A Soft Solution For A Hard Problem: Using Alternative Dispute Resolution In Post-Conflict Societies, James D. McGinley 2017 Pepperdine University

A Soft Solution For A Hard Problem: Using Alternative Dispute Resolution In Post-Conflict Societies, James D. Mcginley

Pepperdine Dispute Resolution Law Journal

No abstract provided.


Open Source: The Enewsletter Of Rwu Law 09-22-2017, Roger Williams University School of Law 2017 Roger Williams University

Open Source: The Enewsletter Of Rwu Law 09-22-2017, Roger Williams University School Of Law

Life of the Law School (1993- )

No abstract provided.


Newsroom: Representing Private Manning 09-18-2017, Edward Fitzpatrick, Roger Williams University School of Law 2017 Roger Williams University

Newsroom: Representing Private Manning 09-18-2017, Edward Fitzpatrick, Roger Williams University School Of Law

Life of the Law School (1993- )

No abstract provided.


Polar Opposites: Assessing The State Of Environmental Law In The World’S Polar Regions, Mark Nevitt, Robert V. Percival 2017 University of Pennsylvania Law School

Polar Opposites: Assessing The State Of Environmental Law In The World’S Polar Regions, Mark Nevitt, Robert V. Percival

Faculty Scholarship

Climate change is fundamentally transforming both the Arctic and Antarctic polar regions. Yet they differ dramatically in their governing legal regimes. For the past sixty years the Antarctic Treaty System (ATS), a traditional “hard law” international law treaty system, effectively de-militarized the Antarctic region and halted competing sovereignty claims. In contrast, the Arctic region lacks a unifying Arctic treaty and is governed by the newer “soft law” global environmental law model embodied in the Arctic Council’s collaborative work. Now climate change is challenging this model. It is transforming the geography of both polar regions, breaking away massive ice sheets ...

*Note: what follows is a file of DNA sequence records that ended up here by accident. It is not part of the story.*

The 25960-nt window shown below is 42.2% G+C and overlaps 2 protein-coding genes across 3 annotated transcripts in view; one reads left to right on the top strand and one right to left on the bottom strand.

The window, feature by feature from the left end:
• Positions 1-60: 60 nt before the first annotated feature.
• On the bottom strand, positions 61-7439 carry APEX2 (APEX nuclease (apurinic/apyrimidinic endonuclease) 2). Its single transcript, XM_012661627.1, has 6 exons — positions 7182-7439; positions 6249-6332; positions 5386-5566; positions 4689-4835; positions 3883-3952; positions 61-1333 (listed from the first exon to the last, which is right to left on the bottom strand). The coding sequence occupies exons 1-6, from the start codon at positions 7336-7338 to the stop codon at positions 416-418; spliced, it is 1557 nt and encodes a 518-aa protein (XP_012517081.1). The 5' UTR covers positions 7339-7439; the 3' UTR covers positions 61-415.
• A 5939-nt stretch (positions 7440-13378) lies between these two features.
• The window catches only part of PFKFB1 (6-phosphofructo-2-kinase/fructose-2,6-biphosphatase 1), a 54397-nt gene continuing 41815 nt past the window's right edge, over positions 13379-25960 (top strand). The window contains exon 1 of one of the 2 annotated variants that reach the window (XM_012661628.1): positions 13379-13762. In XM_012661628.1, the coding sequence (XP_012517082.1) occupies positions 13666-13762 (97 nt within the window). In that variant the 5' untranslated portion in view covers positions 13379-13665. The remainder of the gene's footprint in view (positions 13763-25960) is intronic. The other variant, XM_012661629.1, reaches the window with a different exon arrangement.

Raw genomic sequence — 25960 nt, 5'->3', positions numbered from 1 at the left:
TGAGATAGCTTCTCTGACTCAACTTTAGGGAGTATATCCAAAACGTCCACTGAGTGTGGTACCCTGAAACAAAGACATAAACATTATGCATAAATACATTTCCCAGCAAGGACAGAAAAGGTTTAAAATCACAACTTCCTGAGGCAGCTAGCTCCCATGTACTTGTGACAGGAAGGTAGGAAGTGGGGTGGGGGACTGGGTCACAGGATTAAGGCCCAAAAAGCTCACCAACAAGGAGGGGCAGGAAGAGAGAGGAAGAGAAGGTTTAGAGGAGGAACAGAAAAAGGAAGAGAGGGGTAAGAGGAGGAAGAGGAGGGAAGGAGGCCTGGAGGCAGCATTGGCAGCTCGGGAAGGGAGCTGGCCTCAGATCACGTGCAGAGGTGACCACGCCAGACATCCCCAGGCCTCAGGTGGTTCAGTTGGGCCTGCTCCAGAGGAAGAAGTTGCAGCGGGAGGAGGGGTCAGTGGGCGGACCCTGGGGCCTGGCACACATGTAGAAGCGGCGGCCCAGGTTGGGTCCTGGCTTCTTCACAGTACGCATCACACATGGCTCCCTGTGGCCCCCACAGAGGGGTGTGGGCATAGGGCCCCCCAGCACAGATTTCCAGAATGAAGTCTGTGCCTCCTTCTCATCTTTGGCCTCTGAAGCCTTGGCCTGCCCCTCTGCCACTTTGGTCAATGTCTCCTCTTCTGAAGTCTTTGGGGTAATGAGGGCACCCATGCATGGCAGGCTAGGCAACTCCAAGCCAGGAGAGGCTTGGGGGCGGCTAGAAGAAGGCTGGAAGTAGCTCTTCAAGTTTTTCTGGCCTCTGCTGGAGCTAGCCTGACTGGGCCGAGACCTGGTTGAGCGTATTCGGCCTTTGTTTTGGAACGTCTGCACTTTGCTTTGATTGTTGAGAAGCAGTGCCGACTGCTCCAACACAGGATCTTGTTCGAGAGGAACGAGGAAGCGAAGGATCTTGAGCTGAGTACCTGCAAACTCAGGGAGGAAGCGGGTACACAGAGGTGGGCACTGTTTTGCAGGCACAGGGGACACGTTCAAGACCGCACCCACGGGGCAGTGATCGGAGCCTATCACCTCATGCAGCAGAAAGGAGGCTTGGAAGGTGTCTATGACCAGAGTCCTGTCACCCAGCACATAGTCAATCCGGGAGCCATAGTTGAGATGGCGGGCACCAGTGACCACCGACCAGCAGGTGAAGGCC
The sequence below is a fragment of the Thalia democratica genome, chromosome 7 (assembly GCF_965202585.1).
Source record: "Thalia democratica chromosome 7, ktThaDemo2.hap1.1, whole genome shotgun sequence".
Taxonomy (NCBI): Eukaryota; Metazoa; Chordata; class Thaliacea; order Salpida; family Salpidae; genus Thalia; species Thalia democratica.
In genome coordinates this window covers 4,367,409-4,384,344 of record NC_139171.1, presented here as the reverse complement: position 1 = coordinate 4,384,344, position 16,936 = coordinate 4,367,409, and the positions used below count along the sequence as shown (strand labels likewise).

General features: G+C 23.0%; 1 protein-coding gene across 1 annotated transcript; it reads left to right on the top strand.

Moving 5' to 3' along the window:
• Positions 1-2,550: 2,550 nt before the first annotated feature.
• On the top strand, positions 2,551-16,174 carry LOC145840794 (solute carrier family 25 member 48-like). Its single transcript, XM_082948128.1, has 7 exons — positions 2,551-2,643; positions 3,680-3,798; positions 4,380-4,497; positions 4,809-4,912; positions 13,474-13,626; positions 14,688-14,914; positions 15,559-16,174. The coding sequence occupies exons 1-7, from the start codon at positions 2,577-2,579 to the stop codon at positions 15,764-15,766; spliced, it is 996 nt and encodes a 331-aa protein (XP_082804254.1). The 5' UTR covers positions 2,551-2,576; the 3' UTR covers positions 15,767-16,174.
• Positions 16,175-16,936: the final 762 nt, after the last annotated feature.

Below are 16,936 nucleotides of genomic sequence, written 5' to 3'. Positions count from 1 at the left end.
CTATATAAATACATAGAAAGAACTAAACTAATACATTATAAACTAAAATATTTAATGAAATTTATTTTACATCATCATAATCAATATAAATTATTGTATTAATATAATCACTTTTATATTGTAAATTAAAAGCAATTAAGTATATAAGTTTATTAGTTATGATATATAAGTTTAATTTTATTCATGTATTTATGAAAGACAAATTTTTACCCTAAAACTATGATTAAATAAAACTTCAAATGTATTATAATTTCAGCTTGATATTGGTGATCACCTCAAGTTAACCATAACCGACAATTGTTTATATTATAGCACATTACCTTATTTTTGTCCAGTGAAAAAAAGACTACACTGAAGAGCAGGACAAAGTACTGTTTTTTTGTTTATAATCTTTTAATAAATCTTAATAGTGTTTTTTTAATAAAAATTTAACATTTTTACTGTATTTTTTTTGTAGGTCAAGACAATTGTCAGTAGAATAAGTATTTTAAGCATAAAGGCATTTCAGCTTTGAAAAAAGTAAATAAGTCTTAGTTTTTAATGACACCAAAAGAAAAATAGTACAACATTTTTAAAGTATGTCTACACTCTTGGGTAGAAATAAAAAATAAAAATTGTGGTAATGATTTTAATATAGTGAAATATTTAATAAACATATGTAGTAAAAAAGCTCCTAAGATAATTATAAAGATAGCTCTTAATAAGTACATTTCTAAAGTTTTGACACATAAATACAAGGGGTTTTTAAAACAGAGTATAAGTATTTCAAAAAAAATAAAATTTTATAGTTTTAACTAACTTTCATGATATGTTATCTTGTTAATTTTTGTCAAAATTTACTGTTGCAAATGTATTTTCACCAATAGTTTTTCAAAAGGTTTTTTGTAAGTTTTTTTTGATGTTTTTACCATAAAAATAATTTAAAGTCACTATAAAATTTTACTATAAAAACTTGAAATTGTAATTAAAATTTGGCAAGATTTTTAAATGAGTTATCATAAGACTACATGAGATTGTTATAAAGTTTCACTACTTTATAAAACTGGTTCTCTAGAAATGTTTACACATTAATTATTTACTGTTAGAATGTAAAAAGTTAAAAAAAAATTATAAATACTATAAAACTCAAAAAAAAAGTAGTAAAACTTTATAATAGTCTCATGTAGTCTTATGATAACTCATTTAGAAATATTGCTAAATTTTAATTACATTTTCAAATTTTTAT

Sexual Violence As An Occupational Hazard & Condition Of Confinement In The Closed Institutional Systems Of The Military And Detention, Hannah Brenner, Kathleen Darcy, Sheryl Kubiak 2017 Pepperdine University

Sexual Violence As An Occupational Hazard & Condition Of Confinement In The Closed Institutional Systems Of The Military And Detention, Hannah Brenner, Kathleen Darcy, Sheryl Kubiak

Pepperdine Law Review

Women in the military are more likely to be raped by other service members than to be killed in combat. Female prisoners internalize rape by corrections officers as an inherent part of their sentence. Immigrants held in detention fearing deportation or other legal action endure rape to avoid compromising their cases. This Article draws parallels among closed institutional systems of prisons, immigration detention, and the military. The closed nature of these systems creates an environment where sexual victimization occurs in isolation, often without knowledge of or intervention by those on the outside, and the internal processes for addressing this victimization ...